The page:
There was a significant dip in illegal immigration across the southwest border during President Trump’s first month in office compared to that of the last three months of Obama’s presidency, the U.S. Customs and Border Protection (CBP) said.
In January, 31,575 individuals were taken into custody between ports of entry on the southwest border. That contrasts with an average of more than 45,000 for each of the previous three months, according to a CPB report released Monday.
The agency said that while it is experiencing a decrease in illegal attempts at entry, the overall total migration remains at elevated levels due to family units and unaccompanied children from three groups: Central Americans, Haitian nationals migrating from Brazil and Cuban nationals.
Jim Carafano, a security expert with the Heritage Foundation, said an assortment of factors could account for the change in numbers.
“There are a lot of reasons why numbers go up and down, but some of it could be a reaction to statements from President Trump that we’re going to increase border security and seeing media reports that we’re going to get tougher on illegal immigration in the U.S. People may be more resistant to come,” Carafano told Fox News.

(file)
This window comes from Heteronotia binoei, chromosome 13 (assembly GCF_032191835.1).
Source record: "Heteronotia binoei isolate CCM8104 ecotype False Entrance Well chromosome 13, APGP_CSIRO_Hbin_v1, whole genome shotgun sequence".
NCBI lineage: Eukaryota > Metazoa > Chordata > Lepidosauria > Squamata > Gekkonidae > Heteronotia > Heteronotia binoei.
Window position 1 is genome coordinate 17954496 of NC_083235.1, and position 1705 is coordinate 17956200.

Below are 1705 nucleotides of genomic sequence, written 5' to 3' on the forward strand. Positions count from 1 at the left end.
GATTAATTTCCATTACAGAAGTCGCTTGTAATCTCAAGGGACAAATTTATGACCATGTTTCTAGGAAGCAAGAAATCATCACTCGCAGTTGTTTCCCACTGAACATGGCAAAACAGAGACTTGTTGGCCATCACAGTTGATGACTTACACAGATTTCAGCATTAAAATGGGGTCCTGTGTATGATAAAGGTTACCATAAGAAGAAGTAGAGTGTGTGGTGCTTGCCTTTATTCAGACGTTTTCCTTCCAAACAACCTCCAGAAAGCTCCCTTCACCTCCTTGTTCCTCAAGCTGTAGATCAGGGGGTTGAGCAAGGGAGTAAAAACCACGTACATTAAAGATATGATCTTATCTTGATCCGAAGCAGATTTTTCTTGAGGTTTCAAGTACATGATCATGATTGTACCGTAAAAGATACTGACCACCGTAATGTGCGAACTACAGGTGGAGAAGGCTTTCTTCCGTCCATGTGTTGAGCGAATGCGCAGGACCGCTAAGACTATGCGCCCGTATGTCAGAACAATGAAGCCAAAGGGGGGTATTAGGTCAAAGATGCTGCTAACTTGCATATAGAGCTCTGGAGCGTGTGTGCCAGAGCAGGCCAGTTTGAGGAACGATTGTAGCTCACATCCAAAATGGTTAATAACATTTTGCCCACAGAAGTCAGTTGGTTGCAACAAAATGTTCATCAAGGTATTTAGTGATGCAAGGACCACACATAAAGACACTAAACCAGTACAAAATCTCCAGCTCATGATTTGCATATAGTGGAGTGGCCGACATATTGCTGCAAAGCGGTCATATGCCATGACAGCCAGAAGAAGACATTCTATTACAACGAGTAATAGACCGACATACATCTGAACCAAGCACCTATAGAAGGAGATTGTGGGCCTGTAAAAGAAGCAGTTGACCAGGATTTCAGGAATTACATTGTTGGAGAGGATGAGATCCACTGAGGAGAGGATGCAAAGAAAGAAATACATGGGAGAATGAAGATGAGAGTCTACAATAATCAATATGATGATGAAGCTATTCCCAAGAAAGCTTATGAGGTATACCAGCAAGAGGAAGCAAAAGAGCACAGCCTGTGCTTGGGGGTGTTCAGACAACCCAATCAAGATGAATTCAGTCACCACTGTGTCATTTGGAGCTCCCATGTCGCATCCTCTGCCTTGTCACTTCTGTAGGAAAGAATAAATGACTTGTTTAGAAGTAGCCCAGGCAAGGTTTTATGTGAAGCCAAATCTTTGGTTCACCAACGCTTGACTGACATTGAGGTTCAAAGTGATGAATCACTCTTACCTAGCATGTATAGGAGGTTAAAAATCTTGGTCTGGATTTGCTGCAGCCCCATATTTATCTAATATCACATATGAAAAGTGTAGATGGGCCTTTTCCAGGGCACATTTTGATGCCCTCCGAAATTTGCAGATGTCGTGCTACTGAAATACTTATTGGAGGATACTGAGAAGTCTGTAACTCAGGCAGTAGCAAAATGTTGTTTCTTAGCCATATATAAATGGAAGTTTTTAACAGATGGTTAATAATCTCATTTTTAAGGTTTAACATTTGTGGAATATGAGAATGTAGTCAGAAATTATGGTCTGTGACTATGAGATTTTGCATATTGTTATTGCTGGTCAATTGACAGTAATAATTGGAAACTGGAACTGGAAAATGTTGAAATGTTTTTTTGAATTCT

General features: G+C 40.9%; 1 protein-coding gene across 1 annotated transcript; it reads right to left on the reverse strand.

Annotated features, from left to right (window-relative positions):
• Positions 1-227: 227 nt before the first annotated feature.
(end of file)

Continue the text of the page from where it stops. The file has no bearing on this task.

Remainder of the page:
“You can’t make too much of monthly numbers, but if you see the total lawful immigration population drop, that means you’re doing something that’s impacting the system overall.”
A senior Trump administration official said Tuesday that the president is considering legislation to provide a pathway to legal status, but not yet citizenship, for those currently in the United States illegally — despite reports throughout his campaign for a “mass deportation.”
The senior administration official said that the president thinks it is “time to push for an immigration bill.”
Even still, plans to build a wall are underway, with the administration making its first steps to developing and implementing one of Trump’s hallmark campaign promises.
Trump told the Conservative Political Action Conference last Friday that construction will start “very soon” and is “way, way, way ahead of schedule.”
Nevertheless, a White House spokesperson said Tuesday the president is “open to having conversations” about fixing America’s immigration system, but the primary focus now is on “border control.”
The White House said Tuesday afternoon that immigration will be mentioned in Trump’s address to the joint session of Congress Tuesday night.
Bret Baier and Martha MacCallum anchor from Washington. Tune into Fox News Channel at 8:50pm ET for special coverage of President Trump’s first address to the Joint Session of Congress.